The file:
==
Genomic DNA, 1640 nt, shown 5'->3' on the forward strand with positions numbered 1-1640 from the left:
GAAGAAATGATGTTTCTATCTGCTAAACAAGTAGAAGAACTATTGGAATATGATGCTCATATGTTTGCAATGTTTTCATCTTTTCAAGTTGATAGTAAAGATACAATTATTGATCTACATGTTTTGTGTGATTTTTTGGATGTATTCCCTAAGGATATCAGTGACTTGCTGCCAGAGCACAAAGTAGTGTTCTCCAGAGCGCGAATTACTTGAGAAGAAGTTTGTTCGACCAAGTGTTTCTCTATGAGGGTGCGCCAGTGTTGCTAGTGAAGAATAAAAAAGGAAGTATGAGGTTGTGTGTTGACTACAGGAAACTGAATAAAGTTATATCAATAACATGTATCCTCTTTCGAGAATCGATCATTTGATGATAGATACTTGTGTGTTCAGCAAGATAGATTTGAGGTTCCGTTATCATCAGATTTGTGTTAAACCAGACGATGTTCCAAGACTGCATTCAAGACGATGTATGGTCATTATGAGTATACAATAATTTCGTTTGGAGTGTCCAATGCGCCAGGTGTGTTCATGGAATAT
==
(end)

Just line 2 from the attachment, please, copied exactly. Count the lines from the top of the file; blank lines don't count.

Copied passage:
GAAGAAATGATGTTTCTATCTGCTAAACAAGTAGAAGAACTATTGGAATATGATGCTCATATGTTTGCAATGTTTTCATCTTTTCAAGTTGATAGTAAAGATACAATTATTGATCTACATGTTTTGTGTGATTTTTTGGATGTATTCCCTAAGGATATCAGTGACTTGCTGCCAGAGCACAAAGTAGTGTTCTCCAGAGCGCGAATTACTTGAGAAGAAGTTTGTTCGACCAAGTGTTTCTCTATGAGGGTGCGCCAGTGTTGCTAGTGAAGAATAAAAAAGGAAGTATGAGGTTGTGTGTTGACTACAGGAAACTGAATAAAGTTATATCAATAACATGTATCCTCTTTCGAGAATCGATCATTTGATGATAGATACTTGTGTGTTCAGCAAGATAGATTTGAGGTTCCGTTATCATCAGATTTGTGTTAAACCAGACGATGTTCCAAGACTGCATTCAAGACGATGTATGGTCATTATGAGTATACAATAATTTCGTTTGGAGTGTCCAATGCGCCAGGTGTGTTCATGGAATAT